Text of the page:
Of course, so clever a monarch as Louis XI. soon became aware of Charles the Bold's ambitious schemes, and naturally brought all his sagacity into play to outwit the duke, who was already far too powerful a vassal to suit him. The king foresaw that if the duke should extend his territories in an unbroken line from sea to sea, and assume the regal title, he would soon outshine and over-power even a King of France.

Louis XI.'s chief counselor, Cardinal La Balue, advised him to secure his ends by diplomacy, and suggested that he meet the duke at Peronne. So the King of France betook himself thither, with a small escort; but the negotiations thus begun were not concluded as speedily as Louis had hoped. Fearing lest they might not turn out in the end as he wished, Louis had meantime sent secret agents to Liege, to bribe the inhabitants of that rich merchant city to rebel against their lord, the Duke of Burgundy.

Unfortunately, the rebellion broke out before the interview at Peronne was concluded, and the duke, suddenly discovering the treacherous part Louis had played, was greatly enraged. It seemed at first as if he would either kill or imprison for life the foe who had so imprudently ventured into his clutches. Louis, however, perceiving the danger, was pliant and conciliatory, readily promised to sign a humiliating treaty, and even proposed to march northward with Charles to subdue Liege; so that a temporary peace was patched up between them.

As soon as it was concluded, king and duke marched in concert upon Liege, and took the city after eight days' siege. Imagine how indignant the inhabitants were when they discovered that the very man who had encouraged them to revolt was now fighting against them! When it was all over, and the French king was safe once more within his own boundaries, he showed how keenly he felt his humiliation, it is said, by publishing an edict that all parrots, magpies, etc., be confiscated or slain, whose vocabulary included the word "Peronne," or any allusion to the fact that on this occasion the "biter had been bitten."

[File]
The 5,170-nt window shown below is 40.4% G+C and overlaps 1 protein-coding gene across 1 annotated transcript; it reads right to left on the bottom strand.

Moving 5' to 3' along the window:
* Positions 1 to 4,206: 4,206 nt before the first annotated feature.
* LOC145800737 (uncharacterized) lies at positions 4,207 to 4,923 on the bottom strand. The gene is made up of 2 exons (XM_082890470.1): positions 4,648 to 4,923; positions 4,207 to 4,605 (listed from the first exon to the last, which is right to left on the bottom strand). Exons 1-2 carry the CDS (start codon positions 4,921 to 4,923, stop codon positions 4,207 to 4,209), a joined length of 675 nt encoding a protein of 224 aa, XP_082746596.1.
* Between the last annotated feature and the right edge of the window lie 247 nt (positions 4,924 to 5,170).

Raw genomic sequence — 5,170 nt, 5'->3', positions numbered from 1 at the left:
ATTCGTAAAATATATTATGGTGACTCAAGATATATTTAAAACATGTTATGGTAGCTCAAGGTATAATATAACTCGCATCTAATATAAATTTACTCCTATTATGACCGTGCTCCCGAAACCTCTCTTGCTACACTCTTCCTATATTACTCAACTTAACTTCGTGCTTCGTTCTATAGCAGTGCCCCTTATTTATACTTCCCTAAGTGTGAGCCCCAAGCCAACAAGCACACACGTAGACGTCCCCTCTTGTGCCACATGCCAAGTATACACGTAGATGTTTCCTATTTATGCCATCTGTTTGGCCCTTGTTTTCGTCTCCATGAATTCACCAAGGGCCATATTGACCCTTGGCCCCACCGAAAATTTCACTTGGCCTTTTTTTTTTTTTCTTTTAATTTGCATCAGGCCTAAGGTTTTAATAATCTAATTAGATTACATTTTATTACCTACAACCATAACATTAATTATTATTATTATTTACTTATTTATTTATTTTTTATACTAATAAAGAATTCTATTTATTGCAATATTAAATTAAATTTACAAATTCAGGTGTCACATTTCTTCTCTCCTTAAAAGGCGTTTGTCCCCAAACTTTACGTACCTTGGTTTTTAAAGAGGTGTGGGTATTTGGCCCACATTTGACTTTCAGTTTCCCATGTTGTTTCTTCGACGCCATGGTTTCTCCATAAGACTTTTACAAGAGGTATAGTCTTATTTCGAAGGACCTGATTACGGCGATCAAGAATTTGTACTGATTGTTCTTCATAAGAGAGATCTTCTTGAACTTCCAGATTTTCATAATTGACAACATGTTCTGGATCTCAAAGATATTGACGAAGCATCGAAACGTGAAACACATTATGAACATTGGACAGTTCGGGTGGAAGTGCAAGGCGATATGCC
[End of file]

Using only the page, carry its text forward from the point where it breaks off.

Next, he assembled the States-General at Tours (1470), to make them cancel the treaty he had signed under compulsion at Peronne. Then, to avenge himself upon La Balue for the bad advice he had given, the king had him shut up in a narrow iron cage, a species of torture which La Balue himself had devised for the punishment of criminals.

It was at this juncture that Louis's brother, who had sided with the League and with the Duke of Burgundy, suddenly died, an event which was very pleasing to the king, who now cheerfully annexed this brother's province of Guienne to the crown lands. But while he was thus adding to his territories, and releasing himself from inconvenient pledges, his rival, the Duke of Burgundy, marched southward with an army, and proceeded to besiege Beauvais, to punish Louis for his treachery.

This town resisted heroically, and when the duke tried to storm the walls, the women, led by a heroine named Jeanne Hachette, bravely defended the ramparts, so that they succeeded in repelling the powerful foe.

Women defending Beauvais

WOMEN DEFENDING BEAUVAIS


Ever since this siege, women have been given the precedence in processions at Beauvais, in public recognition for their services on this occasion. Charles the Bold, thus obliged to retreat, next tried to join the Duke of Brittany, but Louis cleverly won over the latter, and made a treaty with the King of England, thereby outwitting his rival at every turn.